protests that are going to go on. so i've met the chief, he's a nice man. it seems very well meaning he didn't cause all these problems. this police department seems to have been messed up before he got there. it is the fact that he's going to have to step aside for this department to move forward. >> evan, inside this interview with jason carroll, which was a fascinating interview, he was also very critical of attorney general eric holder. i'm wondering if you have been in touch with the attorney general's office? >> they're not saying a lot. the feds from their perspective, they want reform of the police department and you heard the attorney general in his comments a couple days ago call for wholesale change of the police department. so i think that's pretty much all they're going to say about that. they are leaving it to the local officials, the state officials to handle this but the message is clear, that part of the reform of the department will be
without tom jackson at the leadership. >> well, as chief jackson says, he wants that community to heal, some are going to believe that they can only start healing without him there. evan perez, thanks so much for your reporting, we appreciate it. ahead for us at this hour, people dressed up as clowns carrying weapons, assaulting people. this is no joke, folks, this is really happening. happy halloween. >> well, that's a nice thought. did someone say burn? try alka seltzer reliefchews. they work just as fast and are proven to taste better than tums smoothies assorted fruit. mmm... amazing. yeah, i get that a lot. alka seltzer heartburn reliefchews. enjoy the relief. great rates and safety working in harmony. open an optimizer plus account from synchrony bank. service. security. savings. synchrony bank engage with us.
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the suspect in the killing of university of virginia student hannah graham was arraigned in a separate 2005 sexual assault case. officials red the charges against jesse matthew. he did not have a plea. apparently he did not have a court-appointed attorney with him. he appeared via video conference. there will be another hearing held in two weeks. matthew is charged with abduction in the hannah graham case. her remains were recently found on an abandoned farm. the rocket that exploded after takeoff earlier this week, it was deliberately destroyed when it became apparent there was a problem with the launch. this thing was going to go down anyway. the company that operated the flight hit the destruct button. experts say it was the right decision to prevent it from crashing into a populated area. the rocket was carrying 5,000 pounds of supplies for the international space station. an unprecedented number of children have crossed into the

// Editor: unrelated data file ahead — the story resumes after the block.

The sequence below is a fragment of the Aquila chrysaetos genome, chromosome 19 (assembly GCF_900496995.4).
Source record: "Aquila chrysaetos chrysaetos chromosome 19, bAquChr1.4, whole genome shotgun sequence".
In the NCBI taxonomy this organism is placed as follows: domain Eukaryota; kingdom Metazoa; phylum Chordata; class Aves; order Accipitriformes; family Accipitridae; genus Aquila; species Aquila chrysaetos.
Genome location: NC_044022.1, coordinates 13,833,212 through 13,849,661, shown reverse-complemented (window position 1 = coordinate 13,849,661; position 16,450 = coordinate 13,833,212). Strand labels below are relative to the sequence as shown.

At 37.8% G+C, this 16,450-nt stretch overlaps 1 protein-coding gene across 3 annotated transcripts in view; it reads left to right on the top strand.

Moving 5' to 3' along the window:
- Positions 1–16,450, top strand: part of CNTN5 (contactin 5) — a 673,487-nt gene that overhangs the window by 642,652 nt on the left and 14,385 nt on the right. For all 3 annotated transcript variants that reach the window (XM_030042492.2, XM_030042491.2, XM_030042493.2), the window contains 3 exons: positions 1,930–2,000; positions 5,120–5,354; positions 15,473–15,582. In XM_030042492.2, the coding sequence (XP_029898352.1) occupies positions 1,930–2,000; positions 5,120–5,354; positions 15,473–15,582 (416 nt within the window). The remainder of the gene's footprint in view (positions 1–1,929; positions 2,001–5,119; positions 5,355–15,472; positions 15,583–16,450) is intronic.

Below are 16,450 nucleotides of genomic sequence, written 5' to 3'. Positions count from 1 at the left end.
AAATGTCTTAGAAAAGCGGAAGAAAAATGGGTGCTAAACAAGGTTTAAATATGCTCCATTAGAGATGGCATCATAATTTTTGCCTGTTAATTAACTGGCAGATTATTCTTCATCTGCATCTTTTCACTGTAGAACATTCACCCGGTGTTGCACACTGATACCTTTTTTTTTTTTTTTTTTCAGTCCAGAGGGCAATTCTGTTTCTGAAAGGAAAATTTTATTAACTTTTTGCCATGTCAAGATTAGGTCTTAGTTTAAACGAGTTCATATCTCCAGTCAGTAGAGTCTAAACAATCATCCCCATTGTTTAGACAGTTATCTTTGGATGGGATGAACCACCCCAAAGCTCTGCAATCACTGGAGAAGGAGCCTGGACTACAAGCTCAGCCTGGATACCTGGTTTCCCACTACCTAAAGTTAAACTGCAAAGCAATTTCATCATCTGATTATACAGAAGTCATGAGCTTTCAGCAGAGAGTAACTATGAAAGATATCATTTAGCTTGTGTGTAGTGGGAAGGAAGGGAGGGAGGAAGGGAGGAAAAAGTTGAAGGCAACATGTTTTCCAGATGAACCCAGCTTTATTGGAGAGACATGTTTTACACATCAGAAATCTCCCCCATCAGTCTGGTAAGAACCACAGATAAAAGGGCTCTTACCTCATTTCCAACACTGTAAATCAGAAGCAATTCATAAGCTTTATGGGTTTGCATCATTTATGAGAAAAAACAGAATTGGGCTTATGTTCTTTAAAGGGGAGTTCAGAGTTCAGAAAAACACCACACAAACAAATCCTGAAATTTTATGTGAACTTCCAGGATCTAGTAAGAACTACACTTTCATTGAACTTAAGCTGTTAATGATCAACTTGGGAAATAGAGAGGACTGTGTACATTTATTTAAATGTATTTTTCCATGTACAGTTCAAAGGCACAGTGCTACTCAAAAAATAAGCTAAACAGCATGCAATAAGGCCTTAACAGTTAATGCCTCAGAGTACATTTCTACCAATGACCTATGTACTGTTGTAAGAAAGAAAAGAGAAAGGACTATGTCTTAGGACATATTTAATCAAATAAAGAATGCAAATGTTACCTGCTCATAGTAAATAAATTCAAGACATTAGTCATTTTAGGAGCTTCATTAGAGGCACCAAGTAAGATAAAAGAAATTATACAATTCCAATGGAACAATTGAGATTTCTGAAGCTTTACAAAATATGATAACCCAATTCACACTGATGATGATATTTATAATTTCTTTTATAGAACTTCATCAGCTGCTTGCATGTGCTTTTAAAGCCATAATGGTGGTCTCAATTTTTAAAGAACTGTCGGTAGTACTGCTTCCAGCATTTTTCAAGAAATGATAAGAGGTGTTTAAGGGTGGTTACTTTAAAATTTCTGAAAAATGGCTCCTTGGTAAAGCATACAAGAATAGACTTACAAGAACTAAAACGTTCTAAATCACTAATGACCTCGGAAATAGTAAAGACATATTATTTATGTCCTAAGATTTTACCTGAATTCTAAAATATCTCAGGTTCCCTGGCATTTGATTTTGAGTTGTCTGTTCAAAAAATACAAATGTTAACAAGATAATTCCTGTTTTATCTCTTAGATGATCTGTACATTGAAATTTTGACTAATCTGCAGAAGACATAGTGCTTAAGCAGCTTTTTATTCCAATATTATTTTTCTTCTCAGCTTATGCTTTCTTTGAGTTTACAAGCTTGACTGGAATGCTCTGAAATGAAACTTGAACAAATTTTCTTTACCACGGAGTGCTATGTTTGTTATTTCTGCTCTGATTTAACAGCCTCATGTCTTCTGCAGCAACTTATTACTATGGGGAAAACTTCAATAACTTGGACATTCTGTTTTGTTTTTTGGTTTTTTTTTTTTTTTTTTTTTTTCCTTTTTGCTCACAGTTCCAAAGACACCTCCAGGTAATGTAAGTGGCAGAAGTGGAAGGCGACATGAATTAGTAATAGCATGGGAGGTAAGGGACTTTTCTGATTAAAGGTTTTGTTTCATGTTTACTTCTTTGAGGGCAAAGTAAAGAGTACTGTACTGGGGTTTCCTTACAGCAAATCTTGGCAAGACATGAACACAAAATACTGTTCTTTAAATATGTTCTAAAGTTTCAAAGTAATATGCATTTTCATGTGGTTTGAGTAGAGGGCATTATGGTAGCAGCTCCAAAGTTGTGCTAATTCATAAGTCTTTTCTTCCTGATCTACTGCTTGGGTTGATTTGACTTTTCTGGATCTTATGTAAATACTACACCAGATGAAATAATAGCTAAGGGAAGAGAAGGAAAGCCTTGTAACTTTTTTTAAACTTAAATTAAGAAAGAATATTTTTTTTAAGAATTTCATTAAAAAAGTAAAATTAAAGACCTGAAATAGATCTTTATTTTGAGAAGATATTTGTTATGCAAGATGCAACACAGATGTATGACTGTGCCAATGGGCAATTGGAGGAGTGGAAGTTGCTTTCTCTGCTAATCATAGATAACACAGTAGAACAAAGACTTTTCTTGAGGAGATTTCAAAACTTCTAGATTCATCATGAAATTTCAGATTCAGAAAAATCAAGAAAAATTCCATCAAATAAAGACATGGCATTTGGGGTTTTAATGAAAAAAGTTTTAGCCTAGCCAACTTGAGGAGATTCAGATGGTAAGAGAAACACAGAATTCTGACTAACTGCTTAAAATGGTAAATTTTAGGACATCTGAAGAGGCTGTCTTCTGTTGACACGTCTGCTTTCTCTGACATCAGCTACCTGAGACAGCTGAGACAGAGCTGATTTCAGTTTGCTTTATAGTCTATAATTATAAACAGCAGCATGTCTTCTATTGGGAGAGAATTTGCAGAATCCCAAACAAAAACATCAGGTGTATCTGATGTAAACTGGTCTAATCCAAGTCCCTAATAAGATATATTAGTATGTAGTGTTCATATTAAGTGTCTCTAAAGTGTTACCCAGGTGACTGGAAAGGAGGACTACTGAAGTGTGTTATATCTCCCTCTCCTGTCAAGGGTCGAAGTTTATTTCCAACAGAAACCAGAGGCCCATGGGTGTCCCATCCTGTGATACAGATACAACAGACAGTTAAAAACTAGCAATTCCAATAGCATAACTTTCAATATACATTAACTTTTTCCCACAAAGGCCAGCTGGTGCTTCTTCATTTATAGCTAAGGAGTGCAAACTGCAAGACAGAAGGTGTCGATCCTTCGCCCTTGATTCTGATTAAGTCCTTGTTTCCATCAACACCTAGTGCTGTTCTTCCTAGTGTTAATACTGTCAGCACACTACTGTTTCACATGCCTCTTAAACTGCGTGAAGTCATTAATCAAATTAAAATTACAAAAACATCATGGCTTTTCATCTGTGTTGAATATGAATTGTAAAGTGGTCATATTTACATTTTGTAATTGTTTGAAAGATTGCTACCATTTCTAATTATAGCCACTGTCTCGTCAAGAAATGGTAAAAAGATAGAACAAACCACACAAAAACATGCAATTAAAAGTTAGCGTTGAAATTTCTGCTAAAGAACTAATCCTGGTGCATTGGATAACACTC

u.s. from mexico after fleeing from violence in guatemala. this week's cnn hero is a teacher trying to battle that culture of violence. >> my country's violent history has created a very violent presence. gangs are every. kids are exposed to drugs, to violence, and to the lack of opportunities for them to improve their lives. i was a teacher in the same community that i grew up. my students were dealing with the same problems that i was dealing 20 years ago. i wanted to change that. the best thing for me to do was open my house doors and bring them here. eight years later, i'm still running the program in my family hous house. >> we provide classes they can find their own passions. we give them a decent plate of
food. children are powerful, just they don't know i created a safe place for them to realize that they actually can change their lives and their community. [ speaking in foreign language ] >> it's the only weapon we can have. it's love. i still believe that we can change this country. i see potential in kids and their ideas. they are the ones in charge of writing the new history in guatemala. >> the only weapon we can have is love. that's powerful. so who will be cnn's hero of the year? you decide.
go to cnn.com. ahead for us at this hour, the very last thing you want to hear on halloween, clowns. bright and scary enough. how about this? people dressed as clowns in some places. we'll explain. fifteen percent or more fifon car insurance.d save you everybody knows that. well, did you know certain cartoon characters should never have an energy drink? action! blah-becht-blah- blublublub-blah!!! geico®. introducing the birds of america collection. fifty stunning, hand-painted plates,